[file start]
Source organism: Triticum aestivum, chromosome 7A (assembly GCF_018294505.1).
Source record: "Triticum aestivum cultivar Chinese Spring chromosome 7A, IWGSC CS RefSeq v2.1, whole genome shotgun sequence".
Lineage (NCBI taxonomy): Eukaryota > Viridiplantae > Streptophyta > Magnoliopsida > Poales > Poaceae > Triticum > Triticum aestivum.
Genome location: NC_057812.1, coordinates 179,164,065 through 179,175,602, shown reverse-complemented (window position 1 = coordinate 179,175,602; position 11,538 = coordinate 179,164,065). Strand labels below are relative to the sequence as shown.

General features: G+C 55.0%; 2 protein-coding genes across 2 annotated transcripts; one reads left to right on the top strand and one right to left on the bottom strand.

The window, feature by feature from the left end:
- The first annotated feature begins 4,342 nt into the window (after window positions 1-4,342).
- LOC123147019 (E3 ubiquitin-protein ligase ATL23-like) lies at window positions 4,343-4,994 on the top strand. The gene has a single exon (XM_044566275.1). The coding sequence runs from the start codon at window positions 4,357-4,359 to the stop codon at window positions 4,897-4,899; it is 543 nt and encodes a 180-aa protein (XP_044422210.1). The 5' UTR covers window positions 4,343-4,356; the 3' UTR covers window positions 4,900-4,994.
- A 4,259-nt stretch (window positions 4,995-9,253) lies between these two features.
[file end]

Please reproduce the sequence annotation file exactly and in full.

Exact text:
Source organism: Triticum aestivum, chromosome 7A (assembly GCF_018294505.1).
Source record: "Triticum aestivum cultivar Chinese Spring chromosome 7A, IWGSC CS RefSeq v2.1, whole genome shotgun sequence".
Lineage (NCBI taxonomy): Eukaryota > Viridiplantae > Streptophyta > Magnoliopsida > Poales > Poaceae > Triticum > Triticum aestivum.
Genome location: NC_057812.1, coordinates 179,164,065 through 179,175,602, shown reverse-complemented (window position 1 = coordinate 179,175,602; position 11,538 = coordinate 179,164,065). Strand labels below are relative to the sequence as shown.

General features: G+C 55.0%; 2 protein-coding genes across 2 annotated transcripts; one reads left to right on the top strand and one right to left on the bottom strand.

The window, feature by feature from the left end:
- The first annotated feature begins 4,342 nt into the window (after window positions 1-4,342).
- LOC123147019 (E3 ubiquitin-protein ligase ATL23-like) lies at window positions 4,343-4,994 on the top strand. The gene has a single exon (XM_044566275.1). The coding sequence runs from the start codon at window positions 4,357-4,359 to the stop codon at window positions 4,897-4,899; it is 543 nt and encodes a 180-aa protein (XP_044422210.1). The 5' UTR covers window positions 4,343-4,356; the 3' UTR covers window positions 4,900-4,994.
- A 4,259-nt stretch (window positions 4,995-9,253) lies between these two features.